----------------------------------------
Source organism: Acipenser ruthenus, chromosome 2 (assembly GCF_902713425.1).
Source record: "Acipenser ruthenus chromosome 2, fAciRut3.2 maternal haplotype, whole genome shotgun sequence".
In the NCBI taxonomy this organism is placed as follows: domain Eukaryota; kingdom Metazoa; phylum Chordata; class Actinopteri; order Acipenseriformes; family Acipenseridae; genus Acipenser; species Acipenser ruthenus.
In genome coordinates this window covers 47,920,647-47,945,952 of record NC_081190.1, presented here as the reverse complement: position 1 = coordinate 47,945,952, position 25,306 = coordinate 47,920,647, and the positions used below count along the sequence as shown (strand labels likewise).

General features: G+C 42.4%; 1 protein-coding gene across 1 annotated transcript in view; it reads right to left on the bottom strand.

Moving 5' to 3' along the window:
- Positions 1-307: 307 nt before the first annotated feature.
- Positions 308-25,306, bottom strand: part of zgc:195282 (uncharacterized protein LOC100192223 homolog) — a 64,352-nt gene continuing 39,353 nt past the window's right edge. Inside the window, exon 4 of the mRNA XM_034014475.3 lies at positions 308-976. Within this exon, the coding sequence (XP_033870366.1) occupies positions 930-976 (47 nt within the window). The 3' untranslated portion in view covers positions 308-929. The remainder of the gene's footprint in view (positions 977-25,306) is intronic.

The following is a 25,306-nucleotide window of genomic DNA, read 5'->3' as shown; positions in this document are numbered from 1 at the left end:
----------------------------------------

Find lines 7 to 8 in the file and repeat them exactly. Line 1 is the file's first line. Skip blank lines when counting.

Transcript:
- Positions 1-307: 307 nt before the first annotated feature.
- Positions 308-25,306, bottom strand: part of zgc:195282 (uncharacterized protein LOC100192223 homolog) — a 64,352-nt gene continuing 39,353 nt past the window's right edge. Inside the window, exon 4 of the mRNA XM_034014475.3 lies at positions 308-976. Within this exon, the coding sequence (XP_033870366.1) occupies positions 930-976 (47 nt within the window). The 3' untranslated portion in view covers positions 308-929. The remainder of the gene's footprint in view (positions 977-25,306) is intronic.